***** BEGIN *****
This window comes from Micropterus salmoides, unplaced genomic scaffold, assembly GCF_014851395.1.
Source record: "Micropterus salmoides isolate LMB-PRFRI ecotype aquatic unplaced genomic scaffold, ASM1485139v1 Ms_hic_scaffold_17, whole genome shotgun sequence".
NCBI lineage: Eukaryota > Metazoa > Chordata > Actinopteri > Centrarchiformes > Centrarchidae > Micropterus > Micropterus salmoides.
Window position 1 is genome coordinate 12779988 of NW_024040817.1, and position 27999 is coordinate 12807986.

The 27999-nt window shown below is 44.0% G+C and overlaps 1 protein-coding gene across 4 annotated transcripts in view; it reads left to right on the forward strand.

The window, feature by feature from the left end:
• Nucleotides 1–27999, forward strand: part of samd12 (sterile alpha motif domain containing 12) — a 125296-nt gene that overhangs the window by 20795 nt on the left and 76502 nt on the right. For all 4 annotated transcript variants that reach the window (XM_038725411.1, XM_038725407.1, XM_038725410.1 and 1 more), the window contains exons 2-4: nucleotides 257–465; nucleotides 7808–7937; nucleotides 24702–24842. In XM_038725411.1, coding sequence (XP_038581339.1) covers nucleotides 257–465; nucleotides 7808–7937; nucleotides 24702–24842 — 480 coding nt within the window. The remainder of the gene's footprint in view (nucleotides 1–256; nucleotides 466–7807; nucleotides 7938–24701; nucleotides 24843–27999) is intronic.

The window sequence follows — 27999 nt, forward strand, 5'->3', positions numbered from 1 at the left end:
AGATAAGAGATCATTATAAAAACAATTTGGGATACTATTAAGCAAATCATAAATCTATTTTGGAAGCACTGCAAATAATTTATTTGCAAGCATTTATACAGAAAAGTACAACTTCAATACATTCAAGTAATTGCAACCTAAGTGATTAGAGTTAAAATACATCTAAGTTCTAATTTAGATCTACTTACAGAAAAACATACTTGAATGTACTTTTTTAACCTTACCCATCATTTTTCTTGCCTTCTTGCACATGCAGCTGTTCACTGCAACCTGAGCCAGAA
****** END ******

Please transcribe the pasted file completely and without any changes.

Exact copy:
This window comes from Micropterus salmoides, unplaced genomic scaffold, assembly GCF_014851395.1.
Source record: "Micropterus salmoides isolate LMB-PRFRI ecotype aquatic unplaced genomic scaffold, ASM1485139v1 Ms_hic_scaffold_17, whole genome shotgun sequence".
NCBI lineage: Eukaryota > Metazoa > Chordata > Actinopteri > Centrarchiformes > Centrarchidae > Micropterus > Micropterus salmoides.
Window position 1 is genome coordinate 12779988 of NW_024040817.1, and position 27999 is coordinate 12807986.

The 27999-nt window shown below is 44.0% G+C and overlaps 1 protein-coding gene across 4 annotated transcripts in view; it reads left to right on the forward strand.

The window, feature by feature from the left end:
• Nucleotides 1–27999, forward strand: part of samd12 (sterile alpha motif domain containing 12) — a 125296-nt gene that overhangs the window by 20795 nt on the left and 76502 nt on the right. For all 4 annotated transcript variants that reach the window (XM_038725411.1, XM_038725407.1, XM_038725410.1 and 1 more), the window contains exons 2-4: nucleotides 257–465; nucleotides 7808–7937; nucleotides 24702–24842. In XM_038725411.1, coding sequence (XP_038581339.1) covers nucleotides 257–465; nucleotides 7808–7937; nucleotides 24702–24842 — 480 coding nt within the window. The remainder of the gene's footprint in view (nucleotides 1–256; nucleotides 466–7807; nucleotides 7938–24701; nucleotides 24843–27999) is intronic.

The window sequence follows — 27999 nt, forward strand, 5'->3', positions numbered from 1 at the left end:
AGATAAGAGATCATTATAAAAACAATTTGGGATACTATTAAGCAAATCATAAATCTATTTTGGAAGCACTGCAAATAATTTATTTGCAAGCATTTATACAGAAAAGTACAACTTCAATACATTCAAGTAATTGCAACCTAAGTGATTAGAGTTAAAATACATCTAAGTTCTAATTTAGATCTACTTACAGAAAAACATACTTGAATGTACTTTTTTAACCTTACCCATCATTTTTCTTGCCTTCTTGCACATGCAGCTGTTCACTGCAACCTGAGCCAGAA